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BARROW-IN-FURNESS

What’s in a Name?

The first part of this compound name, Barrow, originates in the Norse Barrai, which means ‘naked island’ or ‘island off the promontory’. The final part is derived from Far Ness, referring to the promontory itself. In effect, the name refers to the distant landfall as can be viewed from the southern shore of Morecambe Bay (Barrow-in-Furness, [s.d.]).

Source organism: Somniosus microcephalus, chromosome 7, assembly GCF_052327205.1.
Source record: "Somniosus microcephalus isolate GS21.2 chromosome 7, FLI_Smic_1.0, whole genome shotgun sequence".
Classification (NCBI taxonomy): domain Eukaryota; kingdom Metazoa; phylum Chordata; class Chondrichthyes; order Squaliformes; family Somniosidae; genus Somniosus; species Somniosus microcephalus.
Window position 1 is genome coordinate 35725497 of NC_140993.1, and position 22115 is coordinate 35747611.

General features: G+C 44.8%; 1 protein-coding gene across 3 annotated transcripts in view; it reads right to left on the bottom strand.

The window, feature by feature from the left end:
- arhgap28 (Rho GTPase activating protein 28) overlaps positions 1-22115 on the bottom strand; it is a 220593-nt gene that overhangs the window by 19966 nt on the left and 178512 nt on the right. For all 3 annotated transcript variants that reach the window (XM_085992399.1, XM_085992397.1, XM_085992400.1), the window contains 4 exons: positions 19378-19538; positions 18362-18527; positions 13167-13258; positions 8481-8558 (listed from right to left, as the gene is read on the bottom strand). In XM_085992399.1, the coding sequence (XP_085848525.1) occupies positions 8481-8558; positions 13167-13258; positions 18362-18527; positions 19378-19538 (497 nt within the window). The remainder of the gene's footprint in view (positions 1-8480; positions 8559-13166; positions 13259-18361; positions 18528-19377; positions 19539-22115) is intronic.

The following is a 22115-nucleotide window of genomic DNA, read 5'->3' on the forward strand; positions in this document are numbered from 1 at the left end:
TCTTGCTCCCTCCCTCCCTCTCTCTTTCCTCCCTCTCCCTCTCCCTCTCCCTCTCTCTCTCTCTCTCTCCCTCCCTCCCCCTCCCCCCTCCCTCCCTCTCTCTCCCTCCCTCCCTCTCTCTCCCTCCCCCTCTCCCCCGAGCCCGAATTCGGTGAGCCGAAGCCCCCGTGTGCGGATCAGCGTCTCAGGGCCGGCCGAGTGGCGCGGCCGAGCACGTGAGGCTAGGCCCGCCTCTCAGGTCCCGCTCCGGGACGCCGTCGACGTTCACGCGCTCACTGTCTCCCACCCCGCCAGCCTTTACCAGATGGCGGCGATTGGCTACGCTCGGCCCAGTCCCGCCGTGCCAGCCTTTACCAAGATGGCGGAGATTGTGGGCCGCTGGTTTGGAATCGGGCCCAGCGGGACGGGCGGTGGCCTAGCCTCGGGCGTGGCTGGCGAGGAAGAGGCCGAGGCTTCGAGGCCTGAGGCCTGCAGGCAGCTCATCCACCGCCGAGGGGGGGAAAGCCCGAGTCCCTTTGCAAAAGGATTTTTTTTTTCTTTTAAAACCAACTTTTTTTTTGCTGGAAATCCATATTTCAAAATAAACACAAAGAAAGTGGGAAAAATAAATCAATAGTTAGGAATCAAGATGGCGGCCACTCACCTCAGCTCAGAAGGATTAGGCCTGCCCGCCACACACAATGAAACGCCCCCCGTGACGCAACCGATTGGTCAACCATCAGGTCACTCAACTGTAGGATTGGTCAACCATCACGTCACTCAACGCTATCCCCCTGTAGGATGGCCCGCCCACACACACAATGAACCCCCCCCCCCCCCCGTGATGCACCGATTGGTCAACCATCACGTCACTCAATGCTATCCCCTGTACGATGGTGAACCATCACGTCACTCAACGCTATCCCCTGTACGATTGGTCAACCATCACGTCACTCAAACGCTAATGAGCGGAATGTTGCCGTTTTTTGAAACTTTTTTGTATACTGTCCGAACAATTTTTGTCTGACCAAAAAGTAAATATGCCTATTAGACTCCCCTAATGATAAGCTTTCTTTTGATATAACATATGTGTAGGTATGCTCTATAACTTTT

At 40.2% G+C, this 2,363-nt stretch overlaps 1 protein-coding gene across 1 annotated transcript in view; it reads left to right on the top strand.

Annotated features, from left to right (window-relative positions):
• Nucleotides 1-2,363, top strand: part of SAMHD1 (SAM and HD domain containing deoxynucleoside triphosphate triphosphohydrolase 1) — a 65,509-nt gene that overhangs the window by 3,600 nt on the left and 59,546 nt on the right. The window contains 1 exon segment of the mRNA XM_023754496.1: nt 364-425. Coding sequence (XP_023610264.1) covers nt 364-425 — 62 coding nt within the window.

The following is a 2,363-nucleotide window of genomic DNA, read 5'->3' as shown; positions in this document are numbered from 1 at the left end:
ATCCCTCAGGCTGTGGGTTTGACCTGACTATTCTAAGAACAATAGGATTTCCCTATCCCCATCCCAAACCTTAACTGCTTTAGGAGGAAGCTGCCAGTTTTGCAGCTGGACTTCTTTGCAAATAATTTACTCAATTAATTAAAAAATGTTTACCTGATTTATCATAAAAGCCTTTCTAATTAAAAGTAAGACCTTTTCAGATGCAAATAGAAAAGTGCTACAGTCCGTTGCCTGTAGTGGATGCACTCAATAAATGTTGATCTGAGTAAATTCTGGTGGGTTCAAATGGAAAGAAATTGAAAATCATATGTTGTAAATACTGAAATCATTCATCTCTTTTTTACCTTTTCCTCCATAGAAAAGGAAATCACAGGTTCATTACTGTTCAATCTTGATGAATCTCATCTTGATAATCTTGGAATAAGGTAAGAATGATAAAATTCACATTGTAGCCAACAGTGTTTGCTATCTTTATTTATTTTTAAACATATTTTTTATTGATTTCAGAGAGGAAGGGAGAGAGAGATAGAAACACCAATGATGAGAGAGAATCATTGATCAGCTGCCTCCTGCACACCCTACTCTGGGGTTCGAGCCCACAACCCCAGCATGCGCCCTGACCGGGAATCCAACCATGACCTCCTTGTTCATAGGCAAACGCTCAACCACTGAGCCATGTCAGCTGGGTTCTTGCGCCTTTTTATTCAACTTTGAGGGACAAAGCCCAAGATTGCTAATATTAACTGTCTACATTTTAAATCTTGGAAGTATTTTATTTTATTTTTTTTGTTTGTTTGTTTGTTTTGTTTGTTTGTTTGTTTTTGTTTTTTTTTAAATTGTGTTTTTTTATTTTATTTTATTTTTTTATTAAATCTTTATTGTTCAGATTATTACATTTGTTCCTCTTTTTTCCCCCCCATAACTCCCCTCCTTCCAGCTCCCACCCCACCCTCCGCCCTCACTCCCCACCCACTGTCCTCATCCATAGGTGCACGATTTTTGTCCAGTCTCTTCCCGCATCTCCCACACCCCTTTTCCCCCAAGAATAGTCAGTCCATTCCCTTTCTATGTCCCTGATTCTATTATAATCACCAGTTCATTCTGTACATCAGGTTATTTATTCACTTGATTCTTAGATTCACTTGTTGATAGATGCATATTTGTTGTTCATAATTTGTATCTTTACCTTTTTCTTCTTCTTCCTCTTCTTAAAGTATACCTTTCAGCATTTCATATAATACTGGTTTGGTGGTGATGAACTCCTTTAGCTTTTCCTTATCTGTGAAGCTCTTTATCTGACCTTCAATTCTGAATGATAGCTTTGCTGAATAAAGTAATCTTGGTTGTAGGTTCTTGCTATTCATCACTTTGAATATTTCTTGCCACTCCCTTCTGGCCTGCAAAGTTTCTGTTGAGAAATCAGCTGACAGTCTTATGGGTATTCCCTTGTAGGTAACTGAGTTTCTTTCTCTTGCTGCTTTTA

Speaking about…

A leading Romantic poet, William Wordsworth, in his major work The Prelude, describes gazing in awe on the ruins of Furness Abbey, dissolved by Henry VIII in 1537, and seeing “the antique walls / Of a large abbey, with its fractured arch, / Belfry, and images, and living trees, / A holy scene!” (Wordsworth, 1995:24).

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Written by Lois Henderson

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